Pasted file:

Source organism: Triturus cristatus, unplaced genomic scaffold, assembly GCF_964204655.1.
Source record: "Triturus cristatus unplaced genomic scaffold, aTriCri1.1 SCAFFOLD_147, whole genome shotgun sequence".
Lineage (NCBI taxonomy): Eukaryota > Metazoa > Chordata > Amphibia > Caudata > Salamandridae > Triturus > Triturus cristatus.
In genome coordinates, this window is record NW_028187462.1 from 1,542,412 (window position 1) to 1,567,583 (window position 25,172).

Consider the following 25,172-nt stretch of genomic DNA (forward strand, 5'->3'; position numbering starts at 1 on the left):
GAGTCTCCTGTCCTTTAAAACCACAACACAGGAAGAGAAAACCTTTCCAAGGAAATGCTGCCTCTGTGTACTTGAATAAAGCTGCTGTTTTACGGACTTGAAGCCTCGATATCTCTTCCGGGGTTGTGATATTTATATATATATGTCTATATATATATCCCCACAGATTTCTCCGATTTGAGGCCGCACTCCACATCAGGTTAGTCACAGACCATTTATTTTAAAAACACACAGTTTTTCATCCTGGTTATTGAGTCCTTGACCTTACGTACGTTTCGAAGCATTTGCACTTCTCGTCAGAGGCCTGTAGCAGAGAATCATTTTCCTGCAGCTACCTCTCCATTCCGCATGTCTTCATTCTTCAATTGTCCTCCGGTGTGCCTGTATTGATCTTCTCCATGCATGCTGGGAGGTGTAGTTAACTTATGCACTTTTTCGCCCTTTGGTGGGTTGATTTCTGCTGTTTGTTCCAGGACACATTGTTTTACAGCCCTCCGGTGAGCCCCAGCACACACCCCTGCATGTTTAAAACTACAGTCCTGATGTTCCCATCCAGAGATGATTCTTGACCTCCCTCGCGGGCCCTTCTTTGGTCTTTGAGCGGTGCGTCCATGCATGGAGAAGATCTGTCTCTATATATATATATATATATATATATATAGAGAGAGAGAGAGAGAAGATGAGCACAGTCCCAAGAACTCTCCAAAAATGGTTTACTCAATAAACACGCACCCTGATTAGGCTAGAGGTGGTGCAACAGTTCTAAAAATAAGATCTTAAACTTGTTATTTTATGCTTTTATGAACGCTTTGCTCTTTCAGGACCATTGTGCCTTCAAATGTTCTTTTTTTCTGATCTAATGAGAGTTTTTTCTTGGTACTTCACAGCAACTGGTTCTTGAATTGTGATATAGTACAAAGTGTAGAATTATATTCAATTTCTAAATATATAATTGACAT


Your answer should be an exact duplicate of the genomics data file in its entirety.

Source organism: Triturus cristatus, unplaced genomic scaffold, assembly GCF_964204655.1.
Source record: "Triturus cristatus unplaced genomic scaffold, aTriCri1.1 SCAFFOLD_147, whole genome shotgun sequence".
Lineage (NCBI taxonomy): Eukaryota > Metazoa > Chordata > Amphibia > Caudata > Salamandridae > Triturus > Triturus cristatus.
In genome coordinates, this window is record NW_028187462.1 from 1,542,412 (window position 1) to 1,567,583 (window position 25,172).

Consider the following 25,172-nt stretch of genomic DNA (forward strand, 5'->3'; position numbering starts at 1 on the left):
GAGTCTCCTGTCCTTTAAAACCACAACACAGGAAGAGAAAACCTTTCCAAGGAAATGCTGCCTCTGTGTACTTGAATAAAGCTGCTGTTTTACGGACTTGAAGCCTCGATATCTCTTCCGGGGTTGTGATATTTATATATATATGTCTATATATATATCCCCACAGATTTCTCCGATTTGAGGCCGCACTCCACATCAGGTTAGTCACAGACCATTTATTTTAAAAACACACAGTTTTTCATCCTGGTTATTGAGTCCTTGACCTTACGTACGTTTCGAAGCATTTGCACTTCTCGTCAGAGGCCTGTAGCAGAGAATCATTTTCCTGCAGCTACCTCTCCATTCCGCATGTCTTCATTCTTCAATTGTCCTCCGGTGTGCCTGTATTGATCTTCTCCATGCATGCTGGGAGGTGTAGTTAACTTATGCACTTTTTCGCCCTTTGGTGGGTTGATTTCTGCTGTTTGTTCCAGGACACATTGTTTTACAGCCCTCCGGTGAGCCCCAGCACACACCCCTGCATGTTTAAAACTACAGTCCTGATGTTCCCATCCAGAGATGATTCTTGACCTCCCTCGCGGGCCCTTCTTTGGTCTTTGAGCGGTGCGTCCATGCATGGAGAAGATCTGTCTCTATATATATATATATATATATATATATAGAGAGAGAGAGAGAGAAGATGAGCACAGTCCCAAGAACTCTCCAAAAATGGTTTACTCAATAAACACGCACCCTGATTAGGCTAGAGGTGGTGCAACAGTTCTAAAAATAAGATCTTAAACTTGTTATTTTATGCTTTTATGAACGCTTTGCTCTTTCAGGACCATTGTGCCTTCAAATGTTCTTTTTTTCTGATCTAATGAGAGTTTTTTCTTGGTACTTCACAGCAACTGGTTCTTGAATTGTGATATAGTACAAAGTGTAGAATTATATTCAATTTCTAAATATATAATTGACAT